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School attendance

Court procedures (school attendance)

The Education Act 1996 states that parents must ensure their children receive appropriate full-time education according to their age, ability, and aptitude. This usually means making sure a child registered at school attends regularly and on time.

Anyone who has the care of a child, or who has parental responsibility, is responsible for making sure the child has good attendance. Failing to do so can result in a penalty notice being issued, or prosecution.

The legislation says: 'If a child of compulsory school age who is a registered pupil at a school fails to attend regularly at the school, his parent is guilty of an offence' (s.444(1) of the Education Act 1996).

If you refuse to register your child at a suitable school without a good reason, we may send you a School Attendance Order. If you do not comply with the Order, we may prosecute you.


Prosecution is a serious step. We only use prosecution after talking to your child's school and any other relevant people.

Your child's school will supply the evidence for prosecution, which will be an attendance certificate signed by the headteacher. The Magistrate must accept this as a true record of attendance.

The Education Welfare Officer (EWO) attached to the school will also provide evidence, including evidence of contact with parents or carers. The EWO will have offered support to parents / carers, and the opportunity to work with them to improve their child's attendance. Attendance case conference / review meetings will have been held to give parents / carers the opportunity to explain their child's absences.

What happens if we prosecute you

The proceedings


We'll say you committed one of two different offences if we decide to prosecute you for failing to make sure your child attends school regularly: Offence S444(1) or Offence S444(1A). Both offences are similar, but the 1A offence is more serious. If you're found guilty, you could go to prison for up to three months.

If we're prosecuting you under Offence S444(1):

You'll be sent a summons via the Single Justice Procedure. It will ask if you intend to plead guilty or not guilty. You must complete it and return it to the Magistrate's Court.

You should also be sent copies of the evidence for prosecution, including statements made by the Education Welfare Officer.

We encourage you to get legal advice.

If we're prosecuting you under Offence S444(1A):

If you have to go to court, you'll be sent a summons saying the time, date, and place of the hearing. You should also be sent copies of the evidence for prosecution, including statements made by the Education Welfare Officer. You'll also be asked if you intend to plead guilty or not guilty. We encourage you to get legal advice before the hearing.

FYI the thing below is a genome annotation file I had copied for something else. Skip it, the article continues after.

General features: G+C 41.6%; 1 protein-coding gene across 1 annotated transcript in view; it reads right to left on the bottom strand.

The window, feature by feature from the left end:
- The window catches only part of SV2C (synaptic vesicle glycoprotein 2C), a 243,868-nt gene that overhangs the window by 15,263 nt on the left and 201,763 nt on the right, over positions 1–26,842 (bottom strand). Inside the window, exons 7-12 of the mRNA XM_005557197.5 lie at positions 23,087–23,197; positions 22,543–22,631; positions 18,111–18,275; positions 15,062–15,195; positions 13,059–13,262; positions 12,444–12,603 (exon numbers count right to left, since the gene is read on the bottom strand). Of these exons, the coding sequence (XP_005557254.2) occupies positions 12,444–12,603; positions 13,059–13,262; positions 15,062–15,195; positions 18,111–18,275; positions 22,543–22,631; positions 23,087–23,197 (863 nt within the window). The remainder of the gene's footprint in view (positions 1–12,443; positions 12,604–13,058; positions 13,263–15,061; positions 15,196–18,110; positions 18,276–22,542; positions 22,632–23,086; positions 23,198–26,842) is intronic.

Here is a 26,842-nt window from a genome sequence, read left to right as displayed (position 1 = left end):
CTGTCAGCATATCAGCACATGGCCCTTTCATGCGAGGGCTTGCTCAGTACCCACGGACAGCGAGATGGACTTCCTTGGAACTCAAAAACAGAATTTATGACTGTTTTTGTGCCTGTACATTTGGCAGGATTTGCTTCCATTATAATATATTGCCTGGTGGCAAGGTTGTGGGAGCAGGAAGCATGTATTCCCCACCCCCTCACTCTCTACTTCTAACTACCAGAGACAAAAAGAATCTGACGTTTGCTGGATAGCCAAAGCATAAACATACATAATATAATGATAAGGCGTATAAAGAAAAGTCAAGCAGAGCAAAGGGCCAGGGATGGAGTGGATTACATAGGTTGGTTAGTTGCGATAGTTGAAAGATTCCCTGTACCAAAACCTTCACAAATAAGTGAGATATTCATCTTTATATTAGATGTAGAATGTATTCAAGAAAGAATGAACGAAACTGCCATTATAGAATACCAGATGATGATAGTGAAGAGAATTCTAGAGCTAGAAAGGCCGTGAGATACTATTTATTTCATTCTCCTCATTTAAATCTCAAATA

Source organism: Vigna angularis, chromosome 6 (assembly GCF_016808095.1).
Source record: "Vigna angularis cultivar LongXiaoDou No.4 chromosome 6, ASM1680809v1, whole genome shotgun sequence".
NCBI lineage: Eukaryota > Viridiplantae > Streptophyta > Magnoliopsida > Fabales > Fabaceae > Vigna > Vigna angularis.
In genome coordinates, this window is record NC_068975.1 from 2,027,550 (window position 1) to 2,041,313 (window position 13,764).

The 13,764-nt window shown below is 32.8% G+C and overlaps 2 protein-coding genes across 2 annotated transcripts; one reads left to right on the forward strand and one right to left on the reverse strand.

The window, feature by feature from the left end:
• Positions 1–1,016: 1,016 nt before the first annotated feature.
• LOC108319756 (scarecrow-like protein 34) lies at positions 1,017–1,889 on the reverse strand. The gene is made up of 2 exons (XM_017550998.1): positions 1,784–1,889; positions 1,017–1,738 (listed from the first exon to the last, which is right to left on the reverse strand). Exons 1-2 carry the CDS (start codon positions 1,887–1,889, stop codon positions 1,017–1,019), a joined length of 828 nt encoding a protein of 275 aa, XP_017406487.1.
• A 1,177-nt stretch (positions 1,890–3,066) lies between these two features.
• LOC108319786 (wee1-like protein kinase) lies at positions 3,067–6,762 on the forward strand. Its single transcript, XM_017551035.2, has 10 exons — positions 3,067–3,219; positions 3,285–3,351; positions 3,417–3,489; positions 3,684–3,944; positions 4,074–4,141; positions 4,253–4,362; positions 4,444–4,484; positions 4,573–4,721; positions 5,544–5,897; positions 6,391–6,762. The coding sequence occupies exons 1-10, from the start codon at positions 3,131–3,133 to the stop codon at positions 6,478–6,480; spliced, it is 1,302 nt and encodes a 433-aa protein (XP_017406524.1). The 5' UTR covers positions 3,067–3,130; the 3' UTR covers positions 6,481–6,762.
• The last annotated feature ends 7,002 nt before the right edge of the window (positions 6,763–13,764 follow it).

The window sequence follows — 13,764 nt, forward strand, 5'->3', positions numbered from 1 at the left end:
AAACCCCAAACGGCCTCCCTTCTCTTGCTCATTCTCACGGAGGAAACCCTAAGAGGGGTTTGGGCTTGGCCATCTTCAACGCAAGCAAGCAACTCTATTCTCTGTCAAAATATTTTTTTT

On the day of the hearing, you should arrive on time and go to the court's reception. If you have any problems attending, or any other questions about the proceedings, please contact the Magistrate's Court.




If you've pleaded, or been found, guilty, the Magistrates can impose a fine of up to £1,000 for an offence under S444(1) of the Education Act 1996. Costs may also be awarded against you, which means you'll have to pay more than just the fine. The amount of fine and costs you'll have to pay is linked to your income.


If it's proven that you knew your child wasn't attending school regularly, and you didn't have a good reason for failing to make sure they attended, you may be found guilty of an offence under S444(1A). In this case, a fine of up to £2,500 may be imposed and / or a prison term of up to 3 months.

Magistrates sometimes issue a Conditional Discharge, which means that your child's attendance will be monitored. If you fail to make sure your child attends school during the period of a Conditional Discharge, you may be fined for both that offence, and the original offence.

The Magistrates may also impose a Parenting Order or Community Order.

Parenting Order


A Parenting Order requires the parent to attend counselling / guidance sessions for up to three months. It may also require a parent to comply with specific requirements for up to 12 months, for example escorting the child to school each day. Breaching the Parenting Order can result in further prosecution.

Community Order


A Community Order can be imposed for offences which are serious, but not serious enough to warrant a prison sentence. It means your punishment will be carried out in the community instead of prison. A Community Order is made up of one or more 'requirements' which the court can order you to do.